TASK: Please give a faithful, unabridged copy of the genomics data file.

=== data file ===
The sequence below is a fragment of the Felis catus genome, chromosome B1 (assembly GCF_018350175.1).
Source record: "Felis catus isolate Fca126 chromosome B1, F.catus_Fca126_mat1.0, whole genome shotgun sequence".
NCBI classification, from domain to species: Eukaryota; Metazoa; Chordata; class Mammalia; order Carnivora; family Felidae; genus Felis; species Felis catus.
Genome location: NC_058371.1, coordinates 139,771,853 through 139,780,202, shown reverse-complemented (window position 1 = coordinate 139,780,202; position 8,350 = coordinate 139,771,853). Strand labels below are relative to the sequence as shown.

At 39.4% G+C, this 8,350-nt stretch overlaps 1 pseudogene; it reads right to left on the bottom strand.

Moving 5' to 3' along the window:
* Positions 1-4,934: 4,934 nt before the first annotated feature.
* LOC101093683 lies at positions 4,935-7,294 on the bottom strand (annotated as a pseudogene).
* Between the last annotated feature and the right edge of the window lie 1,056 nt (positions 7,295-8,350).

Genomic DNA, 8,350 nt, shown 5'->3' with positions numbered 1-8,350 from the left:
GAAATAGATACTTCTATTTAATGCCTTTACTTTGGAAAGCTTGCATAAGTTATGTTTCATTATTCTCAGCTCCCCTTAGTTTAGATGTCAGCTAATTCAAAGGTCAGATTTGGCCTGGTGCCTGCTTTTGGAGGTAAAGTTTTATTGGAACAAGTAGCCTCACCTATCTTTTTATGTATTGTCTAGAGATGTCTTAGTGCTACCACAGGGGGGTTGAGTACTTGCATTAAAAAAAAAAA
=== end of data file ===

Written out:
The sequence below is a fragment of the Felis catus genome, chromosome B1 (assembly GCF_018350175.1).
Source record: "Felis catus isolate Fca126 chromosome B1, F.catus_Fca126_mat1.0, whole genome shotgun sequence".
NCBI classification, from domain to species: Eukaryota; Metazoa; Chordata; class Mammalia; order Carnivora; family Felidae; genus Felis; species Felis catus.
Genome location: NC_058371.1, coordinates 139,771,853 through 139,780,202, shown reverse-complemented (window position 1 = coordinate 139,780,202; position 8,350 = coordinate 139,771,853). Strand labels below are relative to the sequence as shown.

At 39.4% G+C, this 8,350-nt stretch overlaps 1 pseudogene; it reads right to left on the bottom strand.

Moving 5' to 3' along the window:
* Positions 1-4,934: 4,934 nt before the first annotated feature.
* LOC101093683 lies at positions 4,935-7,294 on the bottom strand (annotated as a pseudogene).
* Between the last annotated feature and the right edge of the window lie 1,056 nt (positions 7,295-8,350).

Genomic DNA, 8,350 nt, shown 5'->3' with positions numbered 1-8,350 from the left:
GAAATAGATACTTCTATTTAATGCCTTTACTTTGGAAAGCTTGCATAAGTTATGTTTCATTATTCTCAGCTCCCCTTAGTTTAGATGTCAGCTAATTCAAAGGTCAGATTTGGCCTGGTGCCTGCTTTTGGAGGTAAAGTTTTATTGGAACAAGTAGCCTCACCTATCTTTTTATGTATTGTCTAGAGATGTCTTAGTGCTACCACAGGGGGGTTGAGTACTTGCATTAAAAAAAAAAA